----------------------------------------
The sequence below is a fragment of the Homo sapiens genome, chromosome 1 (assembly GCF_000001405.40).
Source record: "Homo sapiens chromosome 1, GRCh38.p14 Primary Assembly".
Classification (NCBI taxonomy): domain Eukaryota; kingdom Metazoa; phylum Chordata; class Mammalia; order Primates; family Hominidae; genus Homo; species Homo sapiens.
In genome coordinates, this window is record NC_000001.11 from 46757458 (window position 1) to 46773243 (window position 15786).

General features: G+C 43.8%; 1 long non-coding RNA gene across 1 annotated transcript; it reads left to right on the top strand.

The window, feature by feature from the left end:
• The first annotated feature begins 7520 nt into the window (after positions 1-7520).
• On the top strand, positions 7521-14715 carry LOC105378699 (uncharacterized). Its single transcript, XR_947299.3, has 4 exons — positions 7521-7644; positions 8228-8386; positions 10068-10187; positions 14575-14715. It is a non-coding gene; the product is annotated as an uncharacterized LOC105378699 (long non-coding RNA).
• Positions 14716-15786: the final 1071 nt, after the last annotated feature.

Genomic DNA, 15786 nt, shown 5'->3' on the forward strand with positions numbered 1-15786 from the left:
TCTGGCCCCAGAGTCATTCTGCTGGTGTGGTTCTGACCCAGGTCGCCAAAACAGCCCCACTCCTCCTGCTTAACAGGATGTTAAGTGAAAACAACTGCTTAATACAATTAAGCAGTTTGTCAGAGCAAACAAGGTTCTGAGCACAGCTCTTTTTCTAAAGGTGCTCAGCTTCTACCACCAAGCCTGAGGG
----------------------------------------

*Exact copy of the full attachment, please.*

The sequence below is a fragment of the Homo sapiens genome, chromosome 1 (assembly GCF_000001405.40).
Source record: "Homo sapiens chromosome 1, GRCh38.p14 Primary Assembly".
Classification (NCBI taxonomy): domain Eukaryota; kingdom Metazoa; phylum Chordata; class Mammalia; order Primates; family Hominidae; genus Homo; species Homo sapiens.
In genome coordinates, this window is record NC_000001.11 from 46757458 (window position 1) to 46773243 (window position 15786).

General features: G+C 43.8%; 1 long non-coding RNA gene across 1 annotated transcript; it reads left to right on the top strand.

The window, feature by feature from the left end:
• The first annotated feature begins 7520 nt into the window (after positions 1-7520).
• On the top strand, positions 7521-14715 carry LOC105378699 (uncharacterized). Its single transcript, XR_947299.3, has 4 exons — positions 7521-7644; positions 8228-8386; positions 10068-10187; positions 14575-14715. It is a non-coding gene; the product is annotated as an uncharacterized LOC105378699 (long non-coding RNA).
• Positions 14716-15786: the final 1071 nt, after the last annotated feature.

Genomic DNA, 15786 nt, shown 5'->3' on the forward strand with positions numbered 1-15786 from the left:
TCTGGCCCCAGAGTCATTCTGCTGGTGTGGTTCTGACCCAGGTCGCCAAAACAGCCCCACTCCTCCTGCTTAACAGGATGTTAAGTGAAAACAACTGCTTAATACAATTAAGCAGTTTGTCAGAGCAAACAAGGTTCTGAGCACAGCTCTTTTTCTAAAGGTGCTCAGCTTCTACCACCAAGCCTGAGGG